Re: rule proto-proposal

From: Stefan Decker (
Date: 05/30/01


At 11:00 AM 5/30/2001 -0500, you wrote:
>>At 07:51 PM 5/29/2001 -0500, pat hayes wrote:
>>>>Hi Pat,
>>>>At 05:58 PM 5/29/2001 -0500, pat hayes wrote:
>>>>>>some additions to Pats suggestion:
>>>>>>1) In many applications it is important to distinguish between 
>>>>>>different kind of RDF data, eg.
>>>>>>between different sources of RDF data, one is trustworthy, the other one
>>>>>That seems to me to be an assertion about the source rather than the 
>>>>>data (?) But in any case it goes well beyond the RDF or DAML semantics.
>>>>If we built a rule language for processing of RDF data it is necessary 
>>>>to distinguish
>>>>different sets of RDF data.
>>>Well OK, but I don't see why this topic comes up particularly when we 
>>>talk of rules. If you want to distinguish sets of RDF data, why not do 
>>>it in RDF? After all, RDF has the ability to describe its own 
>>>expressions, so this ought to fit into it naturally. Why not treat an 
>>>set of RDF data as something that is referrable to by a URI, ie a resource?
>>It is indeed possible, but very cumbersome. All implementations I am 
>>aware of have opted to represent
>>the context explicitly, rather than encoding it into RDF itself.
>Of course RDF is cumbersome, by its very nature. The RDF encoding of lists 
>that you invented for us is cumbersome; the use of reification for 
>encoding propositional structure is cumbersome; the encoding of any 
>relation with arity >2 is cumbersome. How can you be so enthusiastic about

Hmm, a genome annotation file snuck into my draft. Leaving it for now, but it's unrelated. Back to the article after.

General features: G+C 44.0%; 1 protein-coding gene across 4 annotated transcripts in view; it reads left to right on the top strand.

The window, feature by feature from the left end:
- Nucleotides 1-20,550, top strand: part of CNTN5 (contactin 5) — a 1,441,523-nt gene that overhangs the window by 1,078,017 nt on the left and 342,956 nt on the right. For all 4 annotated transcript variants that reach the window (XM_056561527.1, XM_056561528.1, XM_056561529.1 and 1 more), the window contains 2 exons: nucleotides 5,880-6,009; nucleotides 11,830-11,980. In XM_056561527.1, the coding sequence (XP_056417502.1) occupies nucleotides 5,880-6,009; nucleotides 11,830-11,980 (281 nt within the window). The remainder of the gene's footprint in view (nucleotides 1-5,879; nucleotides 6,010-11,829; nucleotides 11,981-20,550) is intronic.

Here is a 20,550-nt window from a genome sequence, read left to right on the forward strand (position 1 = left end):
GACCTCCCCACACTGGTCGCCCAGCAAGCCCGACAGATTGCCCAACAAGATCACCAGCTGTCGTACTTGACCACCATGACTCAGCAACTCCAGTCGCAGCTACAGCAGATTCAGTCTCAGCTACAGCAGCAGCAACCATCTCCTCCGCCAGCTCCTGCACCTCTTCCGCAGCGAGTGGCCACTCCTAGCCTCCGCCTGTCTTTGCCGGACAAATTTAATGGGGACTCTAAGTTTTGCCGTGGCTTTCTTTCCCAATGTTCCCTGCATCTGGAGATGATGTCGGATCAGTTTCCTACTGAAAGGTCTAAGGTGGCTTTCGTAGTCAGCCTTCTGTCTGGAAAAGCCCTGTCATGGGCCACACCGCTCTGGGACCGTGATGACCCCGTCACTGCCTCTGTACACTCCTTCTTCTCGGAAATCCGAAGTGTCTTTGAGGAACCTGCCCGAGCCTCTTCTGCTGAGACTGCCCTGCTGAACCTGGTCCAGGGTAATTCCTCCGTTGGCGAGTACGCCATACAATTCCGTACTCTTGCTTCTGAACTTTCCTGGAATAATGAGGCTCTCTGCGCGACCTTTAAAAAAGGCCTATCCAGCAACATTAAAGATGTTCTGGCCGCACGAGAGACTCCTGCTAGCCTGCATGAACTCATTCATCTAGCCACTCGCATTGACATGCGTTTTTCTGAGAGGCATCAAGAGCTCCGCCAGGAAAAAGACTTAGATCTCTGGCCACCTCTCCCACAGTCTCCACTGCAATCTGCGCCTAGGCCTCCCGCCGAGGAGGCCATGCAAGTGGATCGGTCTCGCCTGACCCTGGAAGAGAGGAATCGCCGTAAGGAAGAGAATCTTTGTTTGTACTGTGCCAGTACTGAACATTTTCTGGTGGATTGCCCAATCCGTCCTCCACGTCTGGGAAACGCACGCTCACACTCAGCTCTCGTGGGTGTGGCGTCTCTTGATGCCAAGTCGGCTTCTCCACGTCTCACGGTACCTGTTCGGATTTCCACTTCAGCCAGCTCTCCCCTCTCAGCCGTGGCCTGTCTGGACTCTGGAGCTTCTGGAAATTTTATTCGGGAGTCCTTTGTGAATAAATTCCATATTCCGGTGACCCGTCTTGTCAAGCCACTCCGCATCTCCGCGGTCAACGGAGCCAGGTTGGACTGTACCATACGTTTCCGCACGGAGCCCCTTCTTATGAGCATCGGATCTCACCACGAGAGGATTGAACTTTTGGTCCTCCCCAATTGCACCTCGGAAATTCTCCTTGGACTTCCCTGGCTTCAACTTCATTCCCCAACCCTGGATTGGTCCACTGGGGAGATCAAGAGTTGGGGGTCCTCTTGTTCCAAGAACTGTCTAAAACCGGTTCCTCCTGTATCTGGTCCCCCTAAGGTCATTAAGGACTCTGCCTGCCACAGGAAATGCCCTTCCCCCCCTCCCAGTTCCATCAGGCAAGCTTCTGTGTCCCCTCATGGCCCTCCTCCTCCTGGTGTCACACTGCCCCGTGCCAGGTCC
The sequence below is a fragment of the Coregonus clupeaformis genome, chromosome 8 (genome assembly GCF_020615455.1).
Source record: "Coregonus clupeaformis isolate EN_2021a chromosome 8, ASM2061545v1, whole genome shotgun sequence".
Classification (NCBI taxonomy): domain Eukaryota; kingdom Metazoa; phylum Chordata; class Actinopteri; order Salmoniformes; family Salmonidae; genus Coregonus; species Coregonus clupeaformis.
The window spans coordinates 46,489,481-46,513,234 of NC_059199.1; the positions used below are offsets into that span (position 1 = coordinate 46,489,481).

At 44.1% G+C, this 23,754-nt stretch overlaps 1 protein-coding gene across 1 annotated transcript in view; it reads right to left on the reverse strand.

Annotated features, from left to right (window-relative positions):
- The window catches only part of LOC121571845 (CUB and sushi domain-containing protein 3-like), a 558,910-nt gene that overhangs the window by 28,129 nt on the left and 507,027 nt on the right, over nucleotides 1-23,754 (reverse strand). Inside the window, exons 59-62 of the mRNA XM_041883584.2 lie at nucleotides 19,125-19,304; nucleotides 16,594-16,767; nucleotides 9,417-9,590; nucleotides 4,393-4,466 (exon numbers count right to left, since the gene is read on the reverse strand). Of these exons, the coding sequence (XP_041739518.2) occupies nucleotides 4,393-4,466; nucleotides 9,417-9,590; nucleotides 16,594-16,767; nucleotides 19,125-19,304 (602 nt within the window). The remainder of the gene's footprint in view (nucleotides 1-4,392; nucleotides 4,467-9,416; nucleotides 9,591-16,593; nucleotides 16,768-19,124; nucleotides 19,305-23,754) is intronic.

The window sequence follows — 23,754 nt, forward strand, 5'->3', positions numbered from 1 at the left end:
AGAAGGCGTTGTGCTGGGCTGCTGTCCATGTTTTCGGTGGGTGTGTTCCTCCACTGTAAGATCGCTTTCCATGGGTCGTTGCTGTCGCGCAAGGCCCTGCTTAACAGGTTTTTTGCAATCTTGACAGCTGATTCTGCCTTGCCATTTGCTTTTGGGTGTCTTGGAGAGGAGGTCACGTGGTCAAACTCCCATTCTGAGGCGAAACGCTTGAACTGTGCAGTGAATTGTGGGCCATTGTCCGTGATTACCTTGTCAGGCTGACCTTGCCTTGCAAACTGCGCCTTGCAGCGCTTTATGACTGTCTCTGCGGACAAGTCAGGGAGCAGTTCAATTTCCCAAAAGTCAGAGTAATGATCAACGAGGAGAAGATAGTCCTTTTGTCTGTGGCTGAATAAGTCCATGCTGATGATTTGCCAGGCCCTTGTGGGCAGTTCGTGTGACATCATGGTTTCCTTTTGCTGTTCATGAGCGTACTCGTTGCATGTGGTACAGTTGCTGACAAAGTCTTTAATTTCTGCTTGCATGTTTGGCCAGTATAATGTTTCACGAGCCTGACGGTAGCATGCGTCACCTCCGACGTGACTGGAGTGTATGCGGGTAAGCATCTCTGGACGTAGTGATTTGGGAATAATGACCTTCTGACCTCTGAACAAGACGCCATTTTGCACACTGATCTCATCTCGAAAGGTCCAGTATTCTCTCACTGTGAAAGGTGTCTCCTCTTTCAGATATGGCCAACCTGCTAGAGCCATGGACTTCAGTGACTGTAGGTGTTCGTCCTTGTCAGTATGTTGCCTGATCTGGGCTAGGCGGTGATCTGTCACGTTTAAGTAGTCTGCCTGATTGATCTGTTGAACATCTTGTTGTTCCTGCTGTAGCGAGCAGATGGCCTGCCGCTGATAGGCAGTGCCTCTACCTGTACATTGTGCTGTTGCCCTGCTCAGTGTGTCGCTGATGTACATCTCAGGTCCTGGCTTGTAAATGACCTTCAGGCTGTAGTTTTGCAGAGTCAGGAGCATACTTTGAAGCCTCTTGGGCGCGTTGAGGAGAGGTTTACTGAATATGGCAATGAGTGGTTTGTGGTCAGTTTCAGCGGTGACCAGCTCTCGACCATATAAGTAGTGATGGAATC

>the use of RDF in all its cumbersomeness for all that, and suddenly get 
>all concerned with memory counting when it comes to contexts? I do not 
>understand what your motivation is here.
>>But there are two different aspects: the query and rule language, and the 
>>actual representation in terms
>>of tuples.
>>For both I vote to make the context explicit:
>>the context of RDF data is necessary in almost all applications which 
>>take different sources into account, so
>>a rule and query language should have a convenient access to the context 
>>If not an explicit representation is chosen and reification is used to 
>>represent context, the
>>amount of storage necessary multiplies by 5 - which is not acceptable for 
>>large amounts of data.
>Why by 5? It seems only to add one extra triple per entry, which is a 
>multiple of 2 at worst.
4 for representing the reification, one for the isTrueInModel property. 
That means 5 triples instead of one.

>>>>One example where it is important to distinguish between